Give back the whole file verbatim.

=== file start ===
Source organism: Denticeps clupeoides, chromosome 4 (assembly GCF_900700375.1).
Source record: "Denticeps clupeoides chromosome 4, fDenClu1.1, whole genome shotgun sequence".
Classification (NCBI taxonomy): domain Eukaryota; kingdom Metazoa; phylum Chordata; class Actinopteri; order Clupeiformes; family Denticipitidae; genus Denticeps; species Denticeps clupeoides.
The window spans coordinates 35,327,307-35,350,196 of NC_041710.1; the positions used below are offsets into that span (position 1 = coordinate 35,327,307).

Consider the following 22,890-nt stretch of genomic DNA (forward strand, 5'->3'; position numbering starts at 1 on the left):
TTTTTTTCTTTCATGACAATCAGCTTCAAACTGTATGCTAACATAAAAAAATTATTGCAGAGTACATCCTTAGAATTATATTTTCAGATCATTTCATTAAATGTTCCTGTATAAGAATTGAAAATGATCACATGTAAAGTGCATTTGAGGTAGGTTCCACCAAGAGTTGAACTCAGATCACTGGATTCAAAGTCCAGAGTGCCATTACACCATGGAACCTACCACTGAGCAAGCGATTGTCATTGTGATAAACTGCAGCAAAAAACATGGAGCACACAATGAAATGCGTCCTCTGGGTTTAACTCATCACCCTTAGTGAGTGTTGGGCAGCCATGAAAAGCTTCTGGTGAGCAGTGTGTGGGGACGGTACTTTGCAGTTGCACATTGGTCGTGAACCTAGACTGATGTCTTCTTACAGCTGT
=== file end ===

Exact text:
Source organism: Denticeps clupeoides, chromosome 4 (assembly GCF_900700375.1).
Source record: "Denticeps clupeoides chromosome 4, fDenClu1.1, whole genome shotgun sequence".
Classification (NCBI taxonomy): domain Eukaryota; kingdom Metazoa; phylum Chordata; class Actinopteri; order Clupeiformes; family Denticipitidae; genus Denticeps; species Denticeps clupeoides.
The window spans coordinates 35,327,307-35,350,196 of NC_041710.1; the positions used below are offsets into that span (position 1 = coordinate 35,327,307).

Consider the following 22,890-nt stretch of genomic DNA (forward strand, 5'->3'; position numbering starts at 1 on the left):
TTTTTTTCTTTCATGACAATCAGCTTCAAACTGTATGCTAACATAAAAAAATTATTGCAGAGTACATCCTTAGAATTATATTTTCAGATCATTTCATTAAATGTTCCTGTATAAGAATTGAAAATGATCACATGTAAAGTGCATTTGAGGTAGGTTCCACCAAGAGTTGAACTCAGATCACTGGATTCAAAGTCCAGAGTGCCATTACACCATGGAACCTACCACTGAGCAAGCGATTGTCATTGTGATAAACTGCAGCAAAAAACATGGAGCACACAATGAAATGCGTCCTCTGGGTTTAACTCATCACCCTTAGTGAGTGTTGGGCAGCCATGAAAAGCTTCTGGTGAGCAGTGTGTGGGGACGGTACTTTGCAGTTGCACATTGGTCGTGAACCTAGACTGATGTCTTCTTACAGCTGT